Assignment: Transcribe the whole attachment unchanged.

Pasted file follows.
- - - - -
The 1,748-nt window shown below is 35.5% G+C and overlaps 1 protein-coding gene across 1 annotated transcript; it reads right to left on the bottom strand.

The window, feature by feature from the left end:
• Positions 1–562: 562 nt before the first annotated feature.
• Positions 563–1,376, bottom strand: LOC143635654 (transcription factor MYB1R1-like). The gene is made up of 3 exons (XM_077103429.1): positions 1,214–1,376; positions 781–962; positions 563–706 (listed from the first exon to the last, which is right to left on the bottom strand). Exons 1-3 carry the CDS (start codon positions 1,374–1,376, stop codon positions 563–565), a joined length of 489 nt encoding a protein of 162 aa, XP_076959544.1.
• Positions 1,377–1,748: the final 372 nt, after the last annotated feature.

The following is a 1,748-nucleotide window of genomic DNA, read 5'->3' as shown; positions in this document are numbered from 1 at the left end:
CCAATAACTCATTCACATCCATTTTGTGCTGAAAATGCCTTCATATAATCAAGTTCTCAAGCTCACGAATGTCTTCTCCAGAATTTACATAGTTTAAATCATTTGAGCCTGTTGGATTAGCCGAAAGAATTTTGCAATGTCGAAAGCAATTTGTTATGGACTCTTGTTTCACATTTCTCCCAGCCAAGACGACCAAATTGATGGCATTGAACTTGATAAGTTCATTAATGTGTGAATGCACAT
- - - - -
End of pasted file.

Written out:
The 1,748-nt window shown below is 35.5% G+C and overlaps 1 protein-coding gene across 1 annotated transcript; it reads right to left on the bottom strand.

The window, feature by feature from the left end:
• Positions 1–562: 562 nt before the first annotated feature.
• Positions 563–1,376, bottom strand: LOC143635654 (transcription factor MYB1R1-like). The gene is made up of 3 exons (XM_077103429.1): positions 1,214–1,376; positions 781–962; positions 563–706 (listed from the first exon to the last, which is right to left on the bottom strand). Exons 1-3 carry the CDS (start codon positions 1,374–1,376, stop codon positions 563–565), a joined length of 489 nt encoding a protein of 162 aa, XP_076959544.1.
• Positions 1,377–1,748: the final 372 nt, after the last annotated feature.

The following is a 1,748-nucleotide window of genomic DNA, read 5'->3' as shown; positions in this document are numbered from 1 at the left end:
CCAATAACTCATTCACATCCATTTTGTGCTGAAAATGCCTTCATATAATCAAGTTCTCAAGCTCACGAATGTCTTCTCCAGAATTTACATAGTTTAAATCATTTGAGCCTGTTGGATTAGCCGAAAGAATTTTGCAATGTCGAAAGCAATTTGTTATGGACTCTTGTTTCACATTTCTCCCAGCCAAGACGACCAAATTGATGGCATTGAACTTGATAAGTTCATTAATGTGTGAATGCACAT